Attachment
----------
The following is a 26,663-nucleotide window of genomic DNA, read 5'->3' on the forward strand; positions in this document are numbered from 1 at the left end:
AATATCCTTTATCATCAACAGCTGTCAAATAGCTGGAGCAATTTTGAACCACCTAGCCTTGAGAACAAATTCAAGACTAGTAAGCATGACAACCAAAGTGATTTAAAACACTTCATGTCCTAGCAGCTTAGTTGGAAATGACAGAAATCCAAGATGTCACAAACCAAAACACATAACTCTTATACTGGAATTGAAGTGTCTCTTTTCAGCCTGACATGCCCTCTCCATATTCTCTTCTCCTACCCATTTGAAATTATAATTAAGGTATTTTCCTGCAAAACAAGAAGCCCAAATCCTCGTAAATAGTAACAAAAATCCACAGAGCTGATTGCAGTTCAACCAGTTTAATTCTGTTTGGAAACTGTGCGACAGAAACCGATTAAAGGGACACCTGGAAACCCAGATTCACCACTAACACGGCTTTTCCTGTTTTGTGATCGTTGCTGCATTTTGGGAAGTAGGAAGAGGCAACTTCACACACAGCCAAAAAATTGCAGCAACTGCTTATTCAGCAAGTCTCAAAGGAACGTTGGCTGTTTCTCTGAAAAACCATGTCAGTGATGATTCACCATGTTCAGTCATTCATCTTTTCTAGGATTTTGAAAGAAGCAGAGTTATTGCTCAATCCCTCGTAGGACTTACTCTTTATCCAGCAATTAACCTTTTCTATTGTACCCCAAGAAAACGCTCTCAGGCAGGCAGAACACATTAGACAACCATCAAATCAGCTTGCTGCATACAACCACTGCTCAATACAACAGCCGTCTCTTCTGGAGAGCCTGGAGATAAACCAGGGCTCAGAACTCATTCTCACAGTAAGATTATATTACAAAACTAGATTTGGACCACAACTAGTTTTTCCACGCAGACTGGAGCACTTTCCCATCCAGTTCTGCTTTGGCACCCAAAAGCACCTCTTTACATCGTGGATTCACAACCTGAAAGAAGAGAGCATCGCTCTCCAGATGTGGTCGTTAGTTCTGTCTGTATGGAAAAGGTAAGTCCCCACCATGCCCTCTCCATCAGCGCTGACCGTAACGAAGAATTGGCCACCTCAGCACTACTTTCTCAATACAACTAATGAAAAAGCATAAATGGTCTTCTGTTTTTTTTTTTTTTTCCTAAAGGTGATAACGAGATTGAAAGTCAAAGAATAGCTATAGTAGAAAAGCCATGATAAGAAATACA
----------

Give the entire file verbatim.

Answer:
The following is a 26,663-nucleotide window of genomic DNA, read 5'->3' on the forward strand; positions in this document are numbered from 1 at the left end:
AATATCCTTTATCATCAACAGCTGTCAAATAGCTGGAGCAATTTTGAACCACCTAGCCTTGAGAACAAATTCAAGACTAGTAAGCATGACAACCAAAGTGATTTAAAACACTTCATGTCCTAGCAGCTTAGTTGGAAATGACAGAAATCCAAGATGTCACAAACCAAAACACATAACTCTTATACTGGAATTGAAGTGTCTCTTTTCAGCCTGACATGCCCTCTCCATATTCTCTTCTCCTACCCATTTGAAATTATAATTAAGGTATTTTCCTGCAAAACAAGAAGCCCAAATCCTCGTAAATAGTAACAAAAATCCACAGAGCTGATTGCAGTTCAACCAGTTTAATTCTGTTTGGAAACTGTGCGACAGAAACCGATTAAAGGGACACCTGGAAACCCAGATTCACCACTAACACGGCTTTTCCTGTTTTGTGATCGTTGCTGCATTTTGGGAAGTAGGAAGAGGCAACTTCACACACAGCCAAAAAATTGCAGCAACTGCTTATTCAGCAAGTCTCAAAGGAACGTTGGCTGTTTCTCTGAAAAACCATGTCAGTGATGATTCACCATGTTCAGTCATTCATCTTTTCTAGGATTTTGAAAGAAGCAGAGTTATTGCTCAATCCCTCGTAGGACTTACTCTTTATCCAGCAATTAACCTTTTCTATTGTACCCCAAGAAAACGCTCTCAGGCAGGCAGAACACATTAGACAACCATCAAATCAGCTTGCTGCATACAACCACTGCTCAATACAACAGCCGTCTCTTCTGGAGAGCCTGGAGATAAACCAGGGCTCAGAACTCATTCTCACAGTAAGATTATATTACAAAACTAGATTTGGACCACAACTAGTTTTTCCACGCAGACTGGAGCACTTTCCCATCCAGTTCTGCTTTGGCACCCAAAAGCACCTCTTTACATCGTGGATTCACAACCTGAAAGAAGAGAGCATCGCTCTCCAGATGTGGTCGTTAGTTCTGTCTGTATGGAAAAGGTAAGTCCCCACCATGCCCTCTCCATCAGCGCTGACCGTAACGAAGAATTGGCCACCTCAGCACTACTTTCTCAATACAACTAATGAAAAAGCATAAATGGTCTTCTGTTTTTTTTTTTTTTTCCTAAAGGTGATAACGAGATTGAAAGTCAAAGAATAGCTATAGTAGAAAAGCCATGATAAGAAATACA